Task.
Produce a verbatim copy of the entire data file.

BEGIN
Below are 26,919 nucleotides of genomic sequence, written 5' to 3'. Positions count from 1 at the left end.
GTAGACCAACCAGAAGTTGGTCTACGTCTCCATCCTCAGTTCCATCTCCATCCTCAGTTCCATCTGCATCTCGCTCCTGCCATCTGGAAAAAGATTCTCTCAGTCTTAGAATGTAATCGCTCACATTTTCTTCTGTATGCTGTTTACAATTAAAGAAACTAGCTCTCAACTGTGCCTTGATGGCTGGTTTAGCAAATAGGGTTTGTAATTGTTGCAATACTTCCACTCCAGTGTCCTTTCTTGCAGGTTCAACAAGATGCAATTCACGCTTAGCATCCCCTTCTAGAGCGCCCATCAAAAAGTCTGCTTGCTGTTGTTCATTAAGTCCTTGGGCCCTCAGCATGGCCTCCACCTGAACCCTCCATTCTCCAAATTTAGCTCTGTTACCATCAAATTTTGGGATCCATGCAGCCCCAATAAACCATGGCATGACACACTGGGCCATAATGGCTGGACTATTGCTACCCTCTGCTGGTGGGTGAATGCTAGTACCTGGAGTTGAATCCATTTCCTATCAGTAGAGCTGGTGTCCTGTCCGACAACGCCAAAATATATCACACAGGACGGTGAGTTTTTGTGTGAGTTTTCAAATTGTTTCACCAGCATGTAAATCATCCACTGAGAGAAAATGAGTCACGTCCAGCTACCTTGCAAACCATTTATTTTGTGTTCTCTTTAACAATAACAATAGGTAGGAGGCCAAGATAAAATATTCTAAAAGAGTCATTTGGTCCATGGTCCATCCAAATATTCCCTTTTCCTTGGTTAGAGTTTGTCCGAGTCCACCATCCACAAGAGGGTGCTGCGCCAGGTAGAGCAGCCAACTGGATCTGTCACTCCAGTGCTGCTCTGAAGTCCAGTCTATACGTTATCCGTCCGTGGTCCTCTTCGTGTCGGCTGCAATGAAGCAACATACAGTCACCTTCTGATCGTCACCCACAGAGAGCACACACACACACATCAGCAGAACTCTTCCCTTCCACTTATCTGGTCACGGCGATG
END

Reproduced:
Below are 26,919 nucleotides of genomic sequence, written 5' to 3'. Positions count from 1 at the left end.
GTAGACCAACCAGAAGTTGGTCTACGTCTCCATCCTCAGTTCCATCTCCATCCTCAGTTCCATCTGCATCTCGCTCCTGCCATCTGGAAAAAGATTCTCTCAGTCTTAGAATGTAATCGCTCACATTTTCTTCTGTATGCTGTTTACAATTAAAGAAACTAGCTCTCAACTGTGCCTTGATGGCTGGTTTAGCAAATAGGGTTTGTAATTGTTGCAATACTTCCACTCCAGTGTCCTTTCTTGCAGGTTCAACAAGATGCAATTCACGCTTAGCATCCCCTTCTAGAGCGCCCATCAAAAAGTCTGCTTGCTGTTGTTCATTAAGTCCTTGGGCCCTCAGCATGGCCTCCACCTGAACCCTCCATTCTCCAAATTTAGCTCTGTTACCATCAAATTTTGGGATCCATGCAGCCCCAATAAACCATGGCATGACACACTGGGCCATAATGGCTGGACTATTGCTACCCTCTGCTGGTGGGTGAATGCTAGTACCTGGAGTTGAATCCATTTCCTATCAGTAGAGCTGGTGTCCTGTCCGACAACGCCAAAATATATCACACAGGACGGTGAGTTTTTGTGTGAGTTTTCAAATTGTTTCACCAGCATGTAAATCATCCACTGAGAGAAAATGAGTCACGTCCAGCTACCTTGCAAACCATTTATTTTGTGTTCTCTTTAACAATAACAATAGGTAGGAGGCCAAGATAAAATATTCTAAAAGAGTCATTTGGTCCATGGTCCATCCAAATATTCCCTTTTCCTTGGTTAGAGTTTGTCCGAGTCCACCATCCACAAGAGGGTGCTGCGCCAGGTAGAGCAGCCAACTGGATCTGTCACTCCAGTGCTGCTCTGAAGTCCAGTCTATACGTTATCCGTCCGTGGTCCTCTTCGTGTCGGCTGCAATGAAGCAACATACAGTCACCTTCTGATCGTCACCCACAGAGAGCACACACACACACATCAGCAGAACTCTTCCCTTCCACTTATCTGGTCACGGCGATG